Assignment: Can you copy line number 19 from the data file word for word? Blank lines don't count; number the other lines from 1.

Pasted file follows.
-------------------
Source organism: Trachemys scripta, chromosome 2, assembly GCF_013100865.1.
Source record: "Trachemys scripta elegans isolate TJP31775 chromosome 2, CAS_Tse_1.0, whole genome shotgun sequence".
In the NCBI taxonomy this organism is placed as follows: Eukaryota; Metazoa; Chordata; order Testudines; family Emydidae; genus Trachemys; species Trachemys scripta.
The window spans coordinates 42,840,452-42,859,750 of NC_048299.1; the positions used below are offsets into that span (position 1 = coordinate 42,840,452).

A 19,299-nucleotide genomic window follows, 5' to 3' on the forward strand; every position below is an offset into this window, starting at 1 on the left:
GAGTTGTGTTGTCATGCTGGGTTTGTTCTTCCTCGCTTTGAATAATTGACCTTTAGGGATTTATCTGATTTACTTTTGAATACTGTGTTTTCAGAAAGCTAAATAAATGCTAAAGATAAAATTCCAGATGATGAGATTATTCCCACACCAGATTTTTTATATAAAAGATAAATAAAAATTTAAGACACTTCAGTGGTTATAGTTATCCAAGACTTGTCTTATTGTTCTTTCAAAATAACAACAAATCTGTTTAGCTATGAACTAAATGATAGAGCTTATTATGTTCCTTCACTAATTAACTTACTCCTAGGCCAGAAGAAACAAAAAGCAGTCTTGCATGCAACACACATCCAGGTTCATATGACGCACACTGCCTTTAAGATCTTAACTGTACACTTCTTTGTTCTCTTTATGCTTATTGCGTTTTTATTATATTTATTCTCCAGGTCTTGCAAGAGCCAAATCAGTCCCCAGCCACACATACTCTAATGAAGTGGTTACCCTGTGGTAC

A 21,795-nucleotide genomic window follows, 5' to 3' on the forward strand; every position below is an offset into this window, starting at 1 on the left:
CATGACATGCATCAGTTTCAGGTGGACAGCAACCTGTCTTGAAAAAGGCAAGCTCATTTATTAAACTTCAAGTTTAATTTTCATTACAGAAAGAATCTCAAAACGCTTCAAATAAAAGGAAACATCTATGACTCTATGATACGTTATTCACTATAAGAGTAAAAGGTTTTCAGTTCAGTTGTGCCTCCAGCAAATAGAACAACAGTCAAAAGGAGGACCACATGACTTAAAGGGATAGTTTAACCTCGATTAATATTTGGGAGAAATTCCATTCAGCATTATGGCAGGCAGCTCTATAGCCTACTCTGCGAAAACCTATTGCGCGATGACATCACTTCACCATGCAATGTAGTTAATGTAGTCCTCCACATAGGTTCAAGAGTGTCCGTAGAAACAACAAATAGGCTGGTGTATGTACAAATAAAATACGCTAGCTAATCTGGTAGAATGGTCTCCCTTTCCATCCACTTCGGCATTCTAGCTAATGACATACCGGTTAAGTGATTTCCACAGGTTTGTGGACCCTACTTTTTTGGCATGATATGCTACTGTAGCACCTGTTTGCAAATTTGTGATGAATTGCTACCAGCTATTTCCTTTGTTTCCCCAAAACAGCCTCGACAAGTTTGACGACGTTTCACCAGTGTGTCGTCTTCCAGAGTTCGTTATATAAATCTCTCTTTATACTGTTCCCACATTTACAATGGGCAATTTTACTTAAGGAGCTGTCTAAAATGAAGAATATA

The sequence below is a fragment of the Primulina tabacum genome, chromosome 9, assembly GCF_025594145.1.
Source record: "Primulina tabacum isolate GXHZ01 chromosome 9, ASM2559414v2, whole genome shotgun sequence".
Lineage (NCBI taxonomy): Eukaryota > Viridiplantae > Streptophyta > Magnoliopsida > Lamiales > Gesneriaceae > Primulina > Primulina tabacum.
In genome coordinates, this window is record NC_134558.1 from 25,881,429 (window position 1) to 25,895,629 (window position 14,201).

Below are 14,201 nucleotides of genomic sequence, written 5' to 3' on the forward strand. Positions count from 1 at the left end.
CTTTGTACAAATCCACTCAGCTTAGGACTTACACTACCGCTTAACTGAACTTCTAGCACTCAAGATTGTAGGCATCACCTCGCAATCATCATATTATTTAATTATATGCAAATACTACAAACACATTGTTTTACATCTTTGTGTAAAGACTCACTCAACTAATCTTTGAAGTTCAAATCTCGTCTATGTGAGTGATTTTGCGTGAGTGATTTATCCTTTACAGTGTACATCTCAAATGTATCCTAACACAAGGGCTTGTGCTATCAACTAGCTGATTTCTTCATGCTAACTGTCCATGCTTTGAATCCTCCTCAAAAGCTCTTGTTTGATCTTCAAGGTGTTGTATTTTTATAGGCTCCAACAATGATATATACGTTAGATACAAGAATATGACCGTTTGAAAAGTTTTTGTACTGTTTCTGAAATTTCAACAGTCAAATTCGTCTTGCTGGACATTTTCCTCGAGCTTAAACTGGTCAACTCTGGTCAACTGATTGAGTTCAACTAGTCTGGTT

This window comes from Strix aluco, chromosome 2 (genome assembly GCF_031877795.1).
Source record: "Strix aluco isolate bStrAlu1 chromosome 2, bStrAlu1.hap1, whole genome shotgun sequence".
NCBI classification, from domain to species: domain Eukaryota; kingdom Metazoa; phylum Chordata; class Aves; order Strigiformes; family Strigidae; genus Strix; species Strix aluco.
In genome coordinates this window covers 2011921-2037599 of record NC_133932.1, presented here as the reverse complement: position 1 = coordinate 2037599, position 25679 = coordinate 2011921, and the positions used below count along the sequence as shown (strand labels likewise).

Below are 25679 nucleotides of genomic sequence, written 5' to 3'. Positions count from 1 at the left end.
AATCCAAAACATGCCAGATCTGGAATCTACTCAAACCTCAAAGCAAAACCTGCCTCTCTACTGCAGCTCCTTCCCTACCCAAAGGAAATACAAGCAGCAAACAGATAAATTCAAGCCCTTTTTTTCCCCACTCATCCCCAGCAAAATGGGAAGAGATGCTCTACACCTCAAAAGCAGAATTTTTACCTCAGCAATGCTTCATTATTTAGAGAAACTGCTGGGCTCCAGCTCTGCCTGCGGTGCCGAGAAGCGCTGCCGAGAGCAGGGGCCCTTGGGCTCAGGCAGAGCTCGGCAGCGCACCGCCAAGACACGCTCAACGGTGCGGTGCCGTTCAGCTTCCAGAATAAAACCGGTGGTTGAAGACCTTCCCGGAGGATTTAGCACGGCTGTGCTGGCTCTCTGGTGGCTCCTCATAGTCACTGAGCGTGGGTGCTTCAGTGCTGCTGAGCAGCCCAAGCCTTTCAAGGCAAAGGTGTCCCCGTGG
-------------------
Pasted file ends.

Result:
Below are 25679 nucleotides of genomic sequence, written 5' to 3'. Positions count from 1 at the left end.